2016 - Rome Open City, Casa Howard, Rome
A stone-cold classic viewed in our not-a-hotel close to BrewDog Rome. One side effect of doing this roundup now, in the middle of a global pandemic, is visiting all these hotel websites and seeing what disarray they're all in at the moment. (Though curiously, Casa Howard's branch in Florence still seems to be taking bookings.)
2017 - Billy Liar, Premier Inn Leeds City Centre (Leeds Arena), Leeds
A rare two-city Easter Sunday - we had the choice of watching a Leeds film in the morning, or a York film in the evening. I suspect it was the choice of film that ultimately swung it, tying in with our visit to BrewDog's second Leeds bar.
2018 - The Little Comrade, Forum Coca-Cola Plaza, Tallinn / Torsk På Tallinn, Hotel Bern, Tallinn
This ended up being an awkward one. I'd gone to enormous trouble to obtain a DVD of Torsk På Tallinn in time for our visit: it was a little-known TV movie, an early work by Swedish director Tomas Alfredson, who'd subsequently go on to make Let The Right One In and Tinker Tailor Soldier Spy. It was so incredibly dull that we fell asleep halfway through it, and two years later we still haven't got around to finishing it. We ended up deciding that our local film for 2018 was in fact The Little Comrade, a Tallinn-set period piece that we'd caught at the cinema the day before.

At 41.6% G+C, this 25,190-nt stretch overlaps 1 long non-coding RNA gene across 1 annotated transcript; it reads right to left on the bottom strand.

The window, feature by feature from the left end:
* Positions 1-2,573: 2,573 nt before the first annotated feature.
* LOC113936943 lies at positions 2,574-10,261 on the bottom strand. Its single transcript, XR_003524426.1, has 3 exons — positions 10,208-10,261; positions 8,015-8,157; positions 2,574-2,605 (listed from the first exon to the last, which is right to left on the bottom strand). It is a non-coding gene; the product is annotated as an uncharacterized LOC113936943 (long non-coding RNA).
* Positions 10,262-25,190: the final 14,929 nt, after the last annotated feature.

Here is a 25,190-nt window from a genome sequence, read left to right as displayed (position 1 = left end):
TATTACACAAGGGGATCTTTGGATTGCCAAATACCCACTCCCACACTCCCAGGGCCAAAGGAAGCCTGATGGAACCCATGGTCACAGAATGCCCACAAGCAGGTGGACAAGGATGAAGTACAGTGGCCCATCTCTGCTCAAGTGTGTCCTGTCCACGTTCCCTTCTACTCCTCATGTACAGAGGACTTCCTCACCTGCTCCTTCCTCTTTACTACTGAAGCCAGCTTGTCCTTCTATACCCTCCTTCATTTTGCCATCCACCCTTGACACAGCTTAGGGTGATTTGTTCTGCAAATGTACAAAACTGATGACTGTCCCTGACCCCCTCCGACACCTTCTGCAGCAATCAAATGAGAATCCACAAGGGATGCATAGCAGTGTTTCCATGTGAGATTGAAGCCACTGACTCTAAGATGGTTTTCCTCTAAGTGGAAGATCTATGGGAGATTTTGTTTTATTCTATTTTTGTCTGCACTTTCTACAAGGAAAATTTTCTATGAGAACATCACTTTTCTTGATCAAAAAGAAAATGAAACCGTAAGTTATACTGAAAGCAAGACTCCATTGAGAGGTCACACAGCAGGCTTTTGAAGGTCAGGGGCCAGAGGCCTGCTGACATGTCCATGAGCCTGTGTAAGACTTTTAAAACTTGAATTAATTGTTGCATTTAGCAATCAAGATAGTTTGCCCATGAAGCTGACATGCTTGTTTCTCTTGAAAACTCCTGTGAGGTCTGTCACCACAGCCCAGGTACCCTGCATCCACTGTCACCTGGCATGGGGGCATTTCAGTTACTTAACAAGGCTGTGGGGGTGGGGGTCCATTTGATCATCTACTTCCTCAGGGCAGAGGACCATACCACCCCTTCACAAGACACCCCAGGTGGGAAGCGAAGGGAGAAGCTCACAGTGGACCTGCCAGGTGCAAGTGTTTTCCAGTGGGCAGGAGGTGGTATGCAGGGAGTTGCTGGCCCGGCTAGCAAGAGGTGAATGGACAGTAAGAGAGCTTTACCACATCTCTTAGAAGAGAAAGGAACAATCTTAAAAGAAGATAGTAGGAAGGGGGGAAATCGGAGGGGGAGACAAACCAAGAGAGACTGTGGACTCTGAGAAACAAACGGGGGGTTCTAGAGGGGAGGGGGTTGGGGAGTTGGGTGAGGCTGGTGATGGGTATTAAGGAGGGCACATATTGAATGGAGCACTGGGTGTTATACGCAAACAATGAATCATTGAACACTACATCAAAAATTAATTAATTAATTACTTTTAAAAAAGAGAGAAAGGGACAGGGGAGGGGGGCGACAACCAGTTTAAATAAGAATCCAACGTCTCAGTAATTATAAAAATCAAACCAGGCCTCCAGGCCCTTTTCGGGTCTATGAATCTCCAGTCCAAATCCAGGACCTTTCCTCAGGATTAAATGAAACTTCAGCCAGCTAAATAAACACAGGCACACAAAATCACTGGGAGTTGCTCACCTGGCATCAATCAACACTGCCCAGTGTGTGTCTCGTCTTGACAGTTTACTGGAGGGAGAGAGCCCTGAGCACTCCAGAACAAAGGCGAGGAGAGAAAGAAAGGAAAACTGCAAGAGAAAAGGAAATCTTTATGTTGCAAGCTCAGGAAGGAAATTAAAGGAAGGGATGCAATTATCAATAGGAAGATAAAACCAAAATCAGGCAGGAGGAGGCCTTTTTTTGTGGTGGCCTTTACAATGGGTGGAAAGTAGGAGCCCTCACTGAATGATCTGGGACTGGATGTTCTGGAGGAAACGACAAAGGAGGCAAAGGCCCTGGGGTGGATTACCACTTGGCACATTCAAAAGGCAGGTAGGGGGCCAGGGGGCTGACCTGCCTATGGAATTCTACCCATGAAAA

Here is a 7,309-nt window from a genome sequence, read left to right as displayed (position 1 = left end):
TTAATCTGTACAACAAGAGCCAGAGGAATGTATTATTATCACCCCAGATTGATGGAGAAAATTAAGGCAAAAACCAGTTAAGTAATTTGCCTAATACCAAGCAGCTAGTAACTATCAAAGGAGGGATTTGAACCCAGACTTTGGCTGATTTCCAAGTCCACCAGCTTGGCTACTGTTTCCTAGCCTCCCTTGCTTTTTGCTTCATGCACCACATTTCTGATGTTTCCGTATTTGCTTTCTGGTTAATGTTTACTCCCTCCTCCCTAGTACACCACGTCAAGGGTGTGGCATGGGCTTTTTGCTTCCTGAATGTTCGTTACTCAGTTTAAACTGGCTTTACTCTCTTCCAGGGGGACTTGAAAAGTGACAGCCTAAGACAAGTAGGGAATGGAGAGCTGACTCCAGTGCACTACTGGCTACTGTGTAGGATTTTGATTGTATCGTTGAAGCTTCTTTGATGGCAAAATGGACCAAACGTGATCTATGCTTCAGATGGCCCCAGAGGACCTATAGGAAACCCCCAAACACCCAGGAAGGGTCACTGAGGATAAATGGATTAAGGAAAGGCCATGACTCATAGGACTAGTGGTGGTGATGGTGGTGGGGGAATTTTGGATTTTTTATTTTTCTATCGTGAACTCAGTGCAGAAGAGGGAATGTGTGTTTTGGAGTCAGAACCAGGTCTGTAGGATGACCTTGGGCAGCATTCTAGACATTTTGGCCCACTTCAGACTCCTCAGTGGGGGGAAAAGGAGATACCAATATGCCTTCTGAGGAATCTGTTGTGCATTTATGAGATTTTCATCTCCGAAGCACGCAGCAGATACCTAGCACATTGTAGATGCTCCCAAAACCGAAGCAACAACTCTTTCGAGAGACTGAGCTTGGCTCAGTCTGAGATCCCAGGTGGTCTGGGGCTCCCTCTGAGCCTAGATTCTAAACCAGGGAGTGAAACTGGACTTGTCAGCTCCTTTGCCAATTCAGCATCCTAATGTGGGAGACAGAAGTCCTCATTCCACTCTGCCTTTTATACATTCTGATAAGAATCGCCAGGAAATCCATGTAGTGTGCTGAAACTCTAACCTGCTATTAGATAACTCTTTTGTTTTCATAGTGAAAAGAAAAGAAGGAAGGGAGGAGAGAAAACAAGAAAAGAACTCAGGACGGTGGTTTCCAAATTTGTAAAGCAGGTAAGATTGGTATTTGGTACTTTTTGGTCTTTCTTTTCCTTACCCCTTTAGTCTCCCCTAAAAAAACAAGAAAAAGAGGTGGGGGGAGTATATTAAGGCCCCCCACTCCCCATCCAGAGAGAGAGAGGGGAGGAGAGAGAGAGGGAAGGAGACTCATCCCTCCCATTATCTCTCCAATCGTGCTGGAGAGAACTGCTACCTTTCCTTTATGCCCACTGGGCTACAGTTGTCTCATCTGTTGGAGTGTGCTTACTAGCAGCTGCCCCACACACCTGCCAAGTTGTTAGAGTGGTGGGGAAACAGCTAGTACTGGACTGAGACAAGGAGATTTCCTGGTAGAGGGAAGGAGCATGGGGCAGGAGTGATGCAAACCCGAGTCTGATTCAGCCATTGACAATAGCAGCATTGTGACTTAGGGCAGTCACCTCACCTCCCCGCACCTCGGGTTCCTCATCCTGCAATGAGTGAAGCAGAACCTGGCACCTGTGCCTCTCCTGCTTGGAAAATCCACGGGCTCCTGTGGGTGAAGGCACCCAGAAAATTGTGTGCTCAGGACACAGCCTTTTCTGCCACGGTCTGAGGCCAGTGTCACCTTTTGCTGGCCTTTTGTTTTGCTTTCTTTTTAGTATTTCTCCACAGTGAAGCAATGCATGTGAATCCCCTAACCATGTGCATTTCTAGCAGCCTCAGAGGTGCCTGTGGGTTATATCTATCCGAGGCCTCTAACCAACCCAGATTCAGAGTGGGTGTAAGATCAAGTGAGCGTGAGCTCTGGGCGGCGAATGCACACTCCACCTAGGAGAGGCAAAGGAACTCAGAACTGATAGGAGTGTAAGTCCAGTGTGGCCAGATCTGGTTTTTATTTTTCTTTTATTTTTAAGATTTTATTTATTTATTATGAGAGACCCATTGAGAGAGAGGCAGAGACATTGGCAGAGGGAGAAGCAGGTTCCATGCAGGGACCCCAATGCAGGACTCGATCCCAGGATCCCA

2019 - Tokyo Story, Sotetsu-Fresa Inn Tokyo-Kyobashi, Tokyo
No arguments about this one, viewed in central Tokyo using the BFI Player and a cheeky VPN to convince it we were still in the UK. You could argue that there's as much of Onomichi in view in this film as there is of Tokyo, which is partly why we visited Onomichi just a couple of days later.
2020 - 28 Days Later, Château Belated-Monkey, London
And so we reach the present day, and our first London-based Easter since 2009. It's a very different London from the one depicted in either Performance or Notting Hill, however: the streets are deserted, and everyone's living in fear of a killer virus. 28 Days Later was, let's be honest, the only option open to us for today. I hadn't seen it since its original release in 2002, and could only remember the first two setpieces: David Schneider's splendid overacting in the opening setup ("Rage!"), followed by Cillian Murphy's dazed stumble through an entirely depopulated central London. That walk is still astonishingly eerie to watch, and possibly gets a bit of an edge from our current predicament. By comparison, the zombie bits are a little bit silly, and the lack of scenes involving infected people fighting over toilet rolls feels unrealistic. Still, I was half expecting 28 Days to generate the queasy unease that I remember feeling when I watched Mars Attacks! and its scenes of property destruction just two weeks after 9/11: and I didn't get that, so I think that counts as a success.
2021? Well, if travel is still a thing by then, we'll see what our twentieth Easter film will be.